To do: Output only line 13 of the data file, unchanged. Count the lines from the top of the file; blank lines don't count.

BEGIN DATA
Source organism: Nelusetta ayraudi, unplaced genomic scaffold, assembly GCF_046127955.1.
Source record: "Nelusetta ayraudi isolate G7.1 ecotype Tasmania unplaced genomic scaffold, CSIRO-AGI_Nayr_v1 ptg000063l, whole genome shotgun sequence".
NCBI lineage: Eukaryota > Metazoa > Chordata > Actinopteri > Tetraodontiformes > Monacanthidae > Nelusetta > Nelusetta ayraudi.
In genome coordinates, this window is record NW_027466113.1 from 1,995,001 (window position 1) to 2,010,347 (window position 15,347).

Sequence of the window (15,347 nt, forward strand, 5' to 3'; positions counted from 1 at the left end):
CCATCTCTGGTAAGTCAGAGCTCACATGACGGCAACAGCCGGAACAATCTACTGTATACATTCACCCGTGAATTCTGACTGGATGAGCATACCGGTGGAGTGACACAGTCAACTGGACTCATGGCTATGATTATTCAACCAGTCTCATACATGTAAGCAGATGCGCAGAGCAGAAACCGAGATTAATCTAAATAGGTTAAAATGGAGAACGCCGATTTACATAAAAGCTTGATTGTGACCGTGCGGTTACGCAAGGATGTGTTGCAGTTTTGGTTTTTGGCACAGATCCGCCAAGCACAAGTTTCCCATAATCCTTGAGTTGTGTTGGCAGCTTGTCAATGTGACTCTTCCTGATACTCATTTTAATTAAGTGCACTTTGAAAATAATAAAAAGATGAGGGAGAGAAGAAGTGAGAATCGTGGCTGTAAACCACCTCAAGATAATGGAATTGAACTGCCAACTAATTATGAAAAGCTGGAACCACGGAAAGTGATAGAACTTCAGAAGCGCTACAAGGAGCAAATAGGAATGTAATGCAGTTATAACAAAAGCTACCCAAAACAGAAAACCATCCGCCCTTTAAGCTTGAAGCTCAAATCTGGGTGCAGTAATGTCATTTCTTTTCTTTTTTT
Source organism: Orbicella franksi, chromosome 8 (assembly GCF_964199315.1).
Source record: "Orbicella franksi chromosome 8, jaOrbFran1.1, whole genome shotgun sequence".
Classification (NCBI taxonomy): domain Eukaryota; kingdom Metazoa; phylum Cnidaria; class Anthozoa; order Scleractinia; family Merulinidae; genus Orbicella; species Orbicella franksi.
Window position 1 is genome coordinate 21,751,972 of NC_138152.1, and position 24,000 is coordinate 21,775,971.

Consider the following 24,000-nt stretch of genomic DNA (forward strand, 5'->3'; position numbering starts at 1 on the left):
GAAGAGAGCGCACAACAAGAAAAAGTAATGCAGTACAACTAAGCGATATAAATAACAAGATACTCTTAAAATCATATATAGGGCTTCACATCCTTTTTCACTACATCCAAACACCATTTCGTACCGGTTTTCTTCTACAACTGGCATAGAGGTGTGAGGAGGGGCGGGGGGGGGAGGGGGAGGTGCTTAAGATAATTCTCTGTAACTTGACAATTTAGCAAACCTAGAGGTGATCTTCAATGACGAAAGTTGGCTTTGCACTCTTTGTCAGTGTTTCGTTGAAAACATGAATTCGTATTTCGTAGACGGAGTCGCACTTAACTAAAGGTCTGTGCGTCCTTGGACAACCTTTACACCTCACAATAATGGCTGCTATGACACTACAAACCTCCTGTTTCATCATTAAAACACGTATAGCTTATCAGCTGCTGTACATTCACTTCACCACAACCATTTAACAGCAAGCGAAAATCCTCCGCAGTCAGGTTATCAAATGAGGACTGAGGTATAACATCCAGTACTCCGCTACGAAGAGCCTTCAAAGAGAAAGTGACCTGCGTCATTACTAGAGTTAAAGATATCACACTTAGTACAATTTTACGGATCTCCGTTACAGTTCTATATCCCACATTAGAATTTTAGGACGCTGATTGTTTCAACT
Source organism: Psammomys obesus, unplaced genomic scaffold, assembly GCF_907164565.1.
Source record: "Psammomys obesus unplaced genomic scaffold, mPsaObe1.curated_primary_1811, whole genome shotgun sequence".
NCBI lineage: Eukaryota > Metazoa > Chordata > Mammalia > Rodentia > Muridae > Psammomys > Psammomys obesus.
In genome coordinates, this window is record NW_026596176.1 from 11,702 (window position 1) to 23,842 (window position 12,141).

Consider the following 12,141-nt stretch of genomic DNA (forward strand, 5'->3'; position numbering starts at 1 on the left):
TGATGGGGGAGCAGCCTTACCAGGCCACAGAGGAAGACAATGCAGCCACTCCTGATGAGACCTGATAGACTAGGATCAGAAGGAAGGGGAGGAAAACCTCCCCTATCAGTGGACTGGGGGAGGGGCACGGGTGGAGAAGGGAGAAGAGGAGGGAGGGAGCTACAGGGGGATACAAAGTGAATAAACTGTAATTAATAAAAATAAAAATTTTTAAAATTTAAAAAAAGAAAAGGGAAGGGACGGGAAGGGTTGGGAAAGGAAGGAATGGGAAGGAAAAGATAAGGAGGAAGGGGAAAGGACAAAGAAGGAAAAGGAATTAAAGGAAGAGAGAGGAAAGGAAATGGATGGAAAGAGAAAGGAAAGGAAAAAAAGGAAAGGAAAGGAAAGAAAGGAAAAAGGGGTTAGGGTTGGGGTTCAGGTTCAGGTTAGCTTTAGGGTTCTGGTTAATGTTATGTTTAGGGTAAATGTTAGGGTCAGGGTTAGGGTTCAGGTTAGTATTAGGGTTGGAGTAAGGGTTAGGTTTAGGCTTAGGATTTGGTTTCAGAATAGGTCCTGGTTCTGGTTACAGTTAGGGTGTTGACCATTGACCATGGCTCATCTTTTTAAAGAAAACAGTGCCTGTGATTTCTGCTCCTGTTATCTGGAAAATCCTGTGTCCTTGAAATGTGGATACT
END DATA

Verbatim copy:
Source organism: Psammomys obesus, unplaced genomic scaffold, assembly GCF_907164565.1.